THE ELIXIR OF LOVE
by Gaetano Donizetti
FEBRUARY 15, 18, 21, 23, 2014
Is it truly a magic elixir or just a bottle of cheap Bordeaux? Perhaps it doesn’t matter if it works. Nemorino desperately wants to marry the wealthy Adina, who seems out of his league. When she attracts a handsome Sergeant as her suitor, he turns in desperation to Dr. Dulcamara’s “elixir of love” in hope of winning her, spends all his money, and has to enlist to get cash for more. When the quack Doctor Dulcamara tells the village girls that Nemorino is suddenly rich they all chase after him, so Nemorino knows the potion works! But it takes more than an elixir to win Adina.
This delightful comedy, from the composer of last season’s The Daughter of the Regiment, overflows with melody and famous arias including the heartbreaking “Una furtiva lagrima”, a favorite of tenors and audiences. With a lovesick peasant, a beautiful rich woman, a handsome Sergeant, and a quack Doctor you have the very definition of a romantic comedy, one that Hollywood could never rival and with far more satisfactory results!
Making their San Diego Opera debuts are Italian tenor Giuseppe Filianoti, a star at La Scala, Paris Opera and Moscow’s Bolshoi Opera, and Moldavian soprano, Tatiana Lisnic whose ‘Adina’ has delighted audiences at the Paris Opera, Vienna State Opera. They join favorites John Del Carlo and Malcolm MacKenzie, Conductor Karen Kamensek, Music Director of the Staatsoper Hannover in her San Diego Opera debut and Stephen Lawless directs this Los Angeles Opera production.
The running time is approximately 2 hours and 20 minutes including one intermission.
Sung in Italian with English translations displayed above the stage.
SYNOPSIS OF THE ELIXIR OF LOVE
Adina, a wealthy beauty, her friend Gianetta, and a group of peasants are resting beneath a shade tree on her estate. From a distance, Nemorino, a young villager, watches the bucolic scene, lamenting that he has nothing to offer Adina but love. The peasants urge their mistress to read them a story of how Tristan won the heart of Isolde by drinking a magic love potion. No sooner has she done so than Sergeant Belcore swaggers in with his troop. The soldier’s conceit amuses Adina, but he is not dissuaded from asking her for her hand in marriage. Promising to think the offer over, she orders refreshments for his comrades. When Adina and Nemorino are left alone, she tells him that his time would be better spent looking after his ailing uncle than mooning over her, for she is as fickle as a breeze.
In the town square, villagers hail the arrival of Dr. Dulcamara. The foppish quack declares the potion he is selling capable of curing anything and, since it is expensive, the villagers buy eagerly. When they have gone, Nemorino asks Dulcamara if he sells the elixir of love described in Adina’s book. Showing the youth a bottle of Bordeaux, the charlatan convinces him this is the very draught. Though it costs him his last gold piece, Nemorino buys the wine and hastily drinks it. Adina enters to find him quite tipsy. Certain that he will win her love as did Tristan of Isolde in the storybook, he pretends indifference to her. To punish him, Adina flirts with Belcore who, informed that he must return to his garrison, persuades her to marry him at once. Horrified, Nemorino begs Adina to wait one more day, but she ignores him and invites the entire village to her wedding feast. As the peasants shout taunts, Nemorino rushes away, moaning that he has been ruined.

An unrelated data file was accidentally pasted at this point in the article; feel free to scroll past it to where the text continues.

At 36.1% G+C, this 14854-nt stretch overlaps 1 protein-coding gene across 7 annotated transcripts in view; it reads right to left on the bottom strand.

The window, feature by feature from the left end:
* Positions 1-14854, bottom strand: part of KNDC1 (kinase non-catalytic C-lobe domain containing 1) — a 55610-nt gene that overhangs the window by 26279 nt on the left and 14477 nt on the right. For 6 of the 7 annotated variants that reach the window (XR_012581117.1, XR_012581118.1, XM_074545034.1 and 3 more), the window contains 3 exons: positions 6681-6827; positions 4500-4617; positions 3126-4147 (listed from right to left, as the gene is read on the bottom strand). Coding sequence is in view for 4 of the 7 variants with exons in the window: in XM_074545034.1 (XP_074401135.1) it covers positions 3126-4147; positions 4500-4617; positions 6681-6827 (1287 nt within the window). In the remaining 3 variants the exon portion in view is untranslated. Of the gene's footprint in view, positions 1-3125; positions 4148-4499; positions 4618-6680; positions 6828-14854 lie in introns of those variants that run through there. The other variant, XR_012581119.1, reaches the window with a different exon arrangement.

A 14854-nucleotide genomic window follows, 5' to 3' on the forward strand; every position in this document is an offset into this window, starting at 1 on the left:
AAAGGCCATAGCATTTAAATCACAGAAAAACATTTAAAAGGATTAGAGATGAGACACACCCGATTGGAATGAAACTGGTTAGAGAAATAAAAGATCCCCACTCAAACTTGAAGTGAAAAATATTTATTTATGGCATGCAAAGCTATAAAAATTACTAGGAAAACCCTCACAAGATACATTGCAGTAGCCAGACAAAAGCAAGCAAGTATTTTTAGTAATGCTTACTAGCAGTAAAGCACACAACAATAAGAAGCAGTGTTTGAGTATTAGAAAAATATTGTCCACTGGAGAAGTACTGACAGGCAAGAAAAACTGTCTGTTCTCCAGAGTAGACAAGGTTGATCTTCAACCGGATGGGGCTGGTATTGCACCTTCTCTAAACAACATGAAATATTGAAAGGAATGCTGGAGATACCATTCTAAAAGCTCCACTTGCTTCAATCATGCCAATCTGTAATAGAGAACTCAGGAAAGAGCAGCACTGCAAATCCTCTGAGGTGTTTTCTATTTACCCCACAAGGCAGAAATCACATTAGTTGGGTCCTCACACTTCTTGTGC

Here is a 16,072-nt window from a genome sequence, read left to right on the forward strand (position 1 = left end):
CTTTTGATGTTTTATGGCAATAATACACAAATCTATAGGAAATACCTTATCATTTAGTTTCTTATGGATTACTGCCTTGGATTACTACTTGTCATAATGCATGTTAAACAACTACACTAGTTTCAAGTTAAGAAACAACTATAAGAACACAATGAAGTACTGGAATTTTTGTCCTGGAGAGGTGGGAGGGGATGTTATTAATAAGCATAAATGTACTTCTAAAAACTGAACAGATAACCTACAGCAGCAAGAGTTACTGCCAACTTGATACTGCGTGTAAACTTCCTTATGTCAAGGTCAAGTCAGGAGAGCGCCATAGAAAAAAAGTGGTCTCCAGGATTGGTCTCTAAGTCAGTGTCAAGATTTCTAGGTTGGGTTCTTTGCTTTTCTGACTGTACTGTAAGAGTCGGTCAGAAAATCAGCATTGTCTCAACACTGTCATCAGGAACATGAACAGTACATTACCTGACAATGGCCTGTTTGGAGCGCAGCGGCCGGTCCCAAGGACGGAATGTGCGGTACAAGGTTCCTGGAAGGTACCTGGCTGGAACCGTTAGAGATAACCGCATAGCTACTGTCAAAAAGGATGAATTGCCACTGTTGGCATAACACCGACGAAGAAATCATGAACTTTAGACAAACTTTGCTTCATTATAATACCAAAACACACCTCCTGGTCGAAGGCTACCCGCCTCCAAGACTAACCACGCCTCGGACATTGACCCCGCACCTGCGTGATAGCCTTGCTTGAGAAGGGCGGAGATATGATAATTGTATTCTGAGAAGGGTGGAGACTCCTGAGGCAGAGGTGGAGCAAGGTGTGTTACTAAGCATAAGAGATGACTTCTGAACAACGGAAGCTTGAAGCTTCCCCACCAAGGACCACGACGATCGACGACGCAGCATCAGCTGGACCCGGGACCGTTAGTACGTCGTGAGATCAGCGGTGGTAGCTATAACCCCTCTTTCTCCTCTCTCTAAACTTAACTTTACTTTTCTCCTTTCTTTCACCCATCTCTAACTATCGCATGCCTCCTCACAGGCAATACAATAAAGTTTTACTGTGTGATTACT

At a local tavern, the pre-wedding supper is in progress. Dr. Dulcamara, self-appointed master of ceremonies, sits with the bridal couple. “What a pity Nemorino cannot see how happy we are,” thinks Adina. Her mind is distracted by the doctor, who suggests they blend their voices in a barcarole about a lady gondolier and her wealthy suitor. When the duet ends, the girl goes with Belcore to another room to sign the marriage contracts and the guests disperse. Remaining behind, Dulcamara is joined by Nemorino, who begs for another bottle of the elixir – his pleas are rejected because of his lack of funds. Belcore returns annoyed because Adina has postponed the wedding until nightfall and when he spies Nemorino, he asks why he is so sad. The youth explains his financial plight, whereupon the sergeant persuades him to join the army to receive a bonus awaiting all volunteers. Belcore leads the perplexed Nemorino off to sign the necessary documents.
Peasant girls gathered in the square learn from Gianetta that Nemorino’s uncle has died and willed him a fortune. When he reels in, still giddy from the wine, they besiege him with attention. Unaware of his new wealth, he believes the elixir has finally begun to take effect.
Adina and Dr. Dulcamara arrive in time to see him leave with a bevy of beauties and she, angry that he has sold his freedom to Belcore, grows doubly furious. Scenting a new sale, Duclamara explains that Nemorino’s popularity is due to the magic elixir. Adina replies that she will win him back and she leaves, followed by the doctor. Nemorino enters in a pensive mood. He takes heart because of a tear he has seen on Adina’s cheek but, when she returns, he feigns indifference. Undone, she confesses she has purchased his enlistment papers because she loves him. Back in the square, Belcore marches in to find Adina affianced to Nemorino and declaring that thousands of women await him, he accepts the situation. Attributing Nemorino’s happiness and inheritance to the elixir, Dulcamara quickly sells more bottles of the wine before making his escape to another town.
Please click an artist’s name to read more.
- Sergeant Belcore
John Del Carlo
- San Diego Opera’s performances take place at the Civic Theatre, at the intersection of Third Avenue and B Street in downtown San Diego.